Symptoms of a Bad Fuel Pump
The one in your car, not the gas station.
- Auto Repair and Maintenance
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A fuel pump’s primary task is to deliver fuel from the storage tank to the engine, and works with multiple other auto parts to accomplish that duty. That can make it difficult to know whether or not it’s failing, unless you know the symptoms of a bad fuel pump.
The most important key to diagnosing a car is listening and understanding how it normally works, runs, and acts on a daily basis. What sounds does it make? What rattles? What are its normal RPMs? With this knowledge base, and an attentive mindset, you’ll notice when the vehicle starts running irregularly.
Realizing the vehicle starts hard, struggles to maintain idle, or flexes less power is the first step in accepting there’s an issue and setting out to fix it. Because so many car parts are interconnected and interdependent, diagnosis is not always a simple exercise. It requires trial and error, and pinpointing the exact source often requires the process of elimination.
That’s what we’re here to discuss, in regards to fuel pumps. Follow The Drive’s thorough guide to bad fuel pump symptoms and figure out what the heck is going on with your ride.
What Is a Fuel Pump?
A fuel pump is a mechanically or electrically controlled mechanism that sends fuel from the gas tank through the fuel filter to the fuel rail. From there, fuel is distributed to the injectors and sprayed into each engine cylinder combustion chamber. On older vehicles, the pump sends fuel to a carburetor.
Types of Fuel Pumps
Automobiles have primarily transitioned away from mechanical pumps on the engine block in old cars to electric pumps inside the gas tank on modern vehicles. Below, we break down the various types of pumps and how they work.
Mechanical fuel pump: A mechanical fuel pump uses positive displacement with a plunger or a diaphragm. In a cyclical action, the pump draws in fuel, traps it, then moves that fuel toward the carb and engine, and repeats the process.
Electric fuel pump: An electronic fuel injection system on modern vehicles requires higher pressure, which is accomplished, in part, by using an electric fuel pump rather than a mechanical module. Here are a few examples of electric pumps:
- In-tank: The majority of new vehicles sold today use fuel pumps that are located inside the fuel tank. This helps protect the module, and the gas helps keep it cool.
- Inline: Much easier to replace than an in-tank pump, an inline pump is located between the gas tank and the engine and is installed within the fuel system track. These are often mounted under the car or in the engine bay.
- Rotary vane: Like mechanical pumps, rotary vane pumps use positive displacement to move the fuel along. Inside a rotary vane pump, a rotor with “paddles” operates off-center within a cavity. Because it is off-center, it creates a crescent-shaped pocket of space that lets the fuel in. The vanes close the small amount of fuel as the rotor moves, and release the fuel once it crosses the outlet valve. Different types of vane pumps include rolling vane, sliding vane, flexible vane, and swinging vane.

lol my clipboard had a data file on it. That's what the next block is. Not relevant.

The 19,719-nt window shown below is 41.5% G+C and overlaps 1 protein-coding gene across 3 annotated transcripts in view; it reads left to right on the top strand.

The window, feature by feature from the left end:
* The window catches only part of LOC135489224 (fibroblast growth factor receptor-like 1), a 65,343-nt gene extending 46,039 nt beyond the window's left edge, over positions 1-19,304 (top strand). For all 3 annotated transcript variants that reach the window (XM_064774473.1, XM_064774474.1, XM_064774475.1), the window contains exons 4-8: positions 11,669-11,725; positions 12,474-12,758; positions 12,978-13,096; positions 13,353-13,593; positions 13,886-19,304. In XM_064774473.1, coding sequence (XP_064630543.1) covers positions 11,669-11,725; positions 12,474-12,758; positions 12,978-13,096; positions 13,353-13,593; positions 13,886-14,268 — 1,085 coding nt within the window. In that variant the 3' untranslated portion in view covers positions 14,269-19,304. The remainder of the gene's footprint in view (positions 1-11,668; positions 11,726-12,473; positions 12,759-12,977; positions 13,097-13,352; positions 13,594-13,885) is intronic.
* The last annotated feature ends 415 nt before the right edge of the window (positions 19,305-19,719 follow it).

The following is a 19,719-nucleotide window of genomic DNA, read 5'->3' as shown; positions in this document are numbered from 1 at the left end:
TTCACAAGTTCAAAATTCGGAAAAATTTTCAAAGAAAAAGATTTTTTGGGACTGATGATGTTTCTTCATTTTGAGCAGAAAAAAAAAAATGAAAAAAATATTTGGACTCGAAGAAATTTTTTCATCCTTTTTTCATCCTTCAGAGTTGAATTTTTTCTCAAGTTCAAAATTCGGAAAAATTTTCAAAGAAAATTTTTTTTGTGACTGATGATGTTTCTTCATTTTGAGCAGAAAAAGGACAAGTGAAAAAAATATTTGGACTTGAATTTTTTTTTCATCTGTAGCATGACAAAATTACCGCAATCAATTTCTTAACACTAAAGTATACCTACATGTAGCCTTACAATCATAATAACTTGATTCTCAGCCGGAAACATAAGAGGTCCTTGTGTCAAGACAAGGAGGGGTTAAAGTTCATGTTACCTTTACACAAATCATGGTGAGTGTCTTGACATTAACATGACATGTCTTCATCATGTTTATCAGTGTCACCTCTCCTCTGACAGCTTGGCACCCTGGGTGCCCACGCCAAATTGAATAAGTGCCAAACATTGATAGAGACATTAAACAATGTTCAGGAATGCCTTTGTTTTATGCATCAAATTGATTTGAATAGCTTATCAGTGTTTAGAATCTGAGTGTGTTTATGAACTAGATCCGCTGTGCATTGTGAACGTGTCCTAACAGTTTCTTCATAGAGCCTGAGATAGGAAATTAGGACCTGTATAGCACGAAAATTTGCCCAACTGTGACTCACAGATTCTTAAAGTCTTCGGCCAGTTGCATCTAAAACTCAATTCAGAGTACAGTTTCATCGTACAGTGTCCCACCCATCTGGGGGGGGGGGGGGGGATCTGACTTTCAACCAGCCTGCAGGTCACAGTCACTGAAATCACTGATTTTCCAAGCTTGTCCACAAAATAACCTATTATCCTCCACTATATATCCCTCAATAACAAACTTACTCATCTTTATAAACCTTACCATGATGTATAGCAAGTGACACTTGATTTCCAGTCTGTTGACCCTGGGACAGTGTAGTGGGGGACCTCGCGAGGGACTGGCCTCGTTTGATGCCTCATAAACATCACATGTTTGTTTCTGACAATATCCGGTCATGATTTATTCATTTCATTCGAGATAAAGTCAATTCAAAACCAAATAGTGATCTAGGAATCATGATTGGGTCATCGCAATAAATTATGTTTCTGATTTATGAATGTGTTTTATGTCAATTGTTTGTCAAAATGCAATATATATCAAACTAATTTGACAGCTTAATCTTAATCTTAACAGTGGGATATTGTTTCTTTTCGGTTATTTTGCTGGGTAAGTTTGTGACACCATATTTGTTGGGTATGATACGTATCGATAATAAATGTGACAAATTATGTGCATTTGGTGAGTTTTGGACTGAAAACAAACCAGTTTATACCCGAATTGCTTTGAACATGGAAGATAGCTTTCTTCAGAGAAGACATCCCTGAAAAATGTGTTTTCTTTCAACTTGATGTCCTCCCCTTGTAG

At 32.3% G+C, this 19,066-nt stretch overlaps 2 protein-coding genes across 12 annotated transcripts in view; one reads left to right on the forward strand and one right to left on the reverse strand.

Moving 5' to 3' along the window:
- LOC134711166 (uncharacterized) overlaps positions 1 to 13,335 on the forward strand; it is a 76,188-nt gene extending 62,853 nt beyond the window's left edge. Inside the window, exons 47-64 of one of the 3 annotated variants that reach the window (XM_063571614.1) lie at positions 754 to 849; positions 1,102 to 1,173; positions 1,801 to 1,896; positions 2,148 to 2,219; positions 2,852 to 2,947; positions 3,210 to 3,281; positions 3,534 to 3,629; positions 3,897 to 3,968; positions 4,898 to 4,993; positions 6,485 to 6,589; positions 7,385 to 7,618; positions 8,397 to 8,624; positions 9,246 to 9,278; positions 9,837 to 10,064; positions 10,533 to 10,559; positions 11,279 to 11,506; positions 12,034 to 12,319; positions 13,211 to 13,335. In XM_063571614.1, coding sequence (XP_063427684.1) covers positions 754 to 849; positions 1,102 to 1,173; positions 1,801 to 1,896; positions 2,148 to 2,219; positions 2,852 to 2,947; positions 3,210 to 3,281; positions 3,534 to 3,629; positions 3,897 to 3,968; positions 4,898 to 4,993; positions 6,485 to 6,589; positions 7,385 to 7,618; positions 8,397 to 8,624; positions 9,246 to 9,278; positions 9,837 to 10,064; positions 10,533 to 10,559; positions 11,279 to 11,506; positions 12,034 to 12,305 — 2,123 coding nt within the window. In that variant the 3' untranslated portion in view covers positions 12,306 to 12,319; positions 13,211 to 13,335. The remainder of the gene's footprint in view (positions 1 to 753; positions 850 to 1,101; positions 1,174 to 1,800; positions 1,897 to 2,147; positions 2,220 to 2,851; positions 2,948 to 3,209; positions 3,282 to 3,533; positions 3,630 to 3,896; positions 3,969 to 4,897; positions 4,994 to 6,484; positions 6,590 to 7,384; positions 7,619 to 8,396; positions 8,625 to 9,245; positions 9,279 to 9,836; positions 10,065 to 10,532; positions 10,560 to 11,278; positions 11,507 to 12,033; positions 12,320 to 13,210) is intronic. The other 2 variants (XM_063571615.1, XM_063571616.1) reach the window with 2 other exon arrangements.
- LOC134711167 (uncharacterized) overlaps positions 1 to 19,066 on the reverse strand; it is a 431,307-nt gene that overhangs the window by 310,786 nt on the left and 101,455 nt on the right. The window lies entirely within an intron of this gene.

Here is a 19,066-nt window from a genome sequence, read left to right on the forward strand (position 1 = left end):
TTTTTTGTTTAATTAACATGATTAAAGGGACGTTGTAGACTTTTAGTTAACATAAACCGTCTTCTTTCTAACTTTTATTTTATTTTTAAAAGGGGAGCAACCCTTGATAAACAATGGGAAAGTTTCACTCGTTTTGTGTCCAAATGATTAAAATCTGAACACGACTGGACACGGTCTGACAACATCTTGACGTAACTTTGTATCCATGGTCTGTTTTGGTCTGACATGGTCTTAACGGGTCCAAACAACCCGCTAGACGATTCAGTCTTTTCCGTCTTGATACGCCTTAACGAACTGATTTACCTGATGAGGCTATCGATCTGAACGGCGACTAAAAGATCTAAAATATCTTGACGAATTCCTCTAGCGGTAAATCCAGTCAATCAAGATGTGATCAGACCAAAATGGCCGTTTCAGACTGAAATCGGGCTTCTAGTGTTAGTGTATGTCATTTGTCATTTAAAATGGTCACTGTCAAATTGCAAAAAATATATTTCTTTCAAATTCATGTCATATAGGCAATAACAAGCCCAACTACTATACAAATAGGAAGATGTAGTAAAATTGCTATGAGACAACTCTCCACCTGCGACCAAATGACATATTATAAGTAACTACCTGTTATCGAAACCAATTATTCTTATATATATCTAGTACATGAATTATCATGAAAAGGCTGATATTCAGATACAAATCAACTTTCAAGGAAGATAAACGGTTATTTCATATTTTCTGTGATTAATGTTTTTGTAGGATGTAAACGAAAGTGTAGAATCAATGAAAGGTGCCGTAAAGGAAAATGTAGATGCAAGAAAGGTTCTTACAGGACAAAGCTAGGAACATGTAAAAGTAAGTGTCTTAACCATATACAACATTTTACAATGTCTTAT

- Gerotor: A gerotor pump also uses positive displacement but uses different parts to achieve that method. Within a gerotor pump, there are two interlocking gears, a toothed inner gear and an outer ring gear with smooth curved lobes. The inner gear is offset from the outer gear. Thus, when they rotate, small pockets of fuel can be trapped, pressurized, and released.
How Long Do Fuel Pumps Last?
Fuel pumps are not part of a regular maintenance schedule and only need to be replaced when they fail. Most fuel pumps should last well past 100,000 miles.
Symptoms of a Bad Fuel Pump
Though these symptoms could be sourced to a faulty fuel pump, that is not always the case.
Car Won’t Start
There are a host of issues that could prevent a car from starting, but a lack of fuel is one of the first things to check. If the fuel pump can’t send fuel to the engine, it won’t start.
Related post: How to Jump-Start a Car Without Cables
If the vehicle starts but runs rough and possibly dies, the engine might not be getting enough fuel.
Car Dies Under Heavy Load
If you test your vehicle’s limits, whether that be hard-driving or hauling extra weight and the power cuts off, it might be a symptom the fuel pump cannot keep up with the driver’s demands.
Inconsistent and Unintended Acceleration
If the amount of fuel isn’t properly regulated by the fuel pump, a car could accelerate without input due to an overage of fuel.
Decreased Fuel Efficiency
If you notice your vehicle is suddenly gulping more gas than usual, the fuel pump could be damaged and sending the incorrect amount of fuel.
Increased Engine Temperature
Should the fuel pump fail to provide the proper amount of gas to the engine, the engine could be overstressed, which could cause an irregular rise in temperature.
Fuel Pump Inspection Safety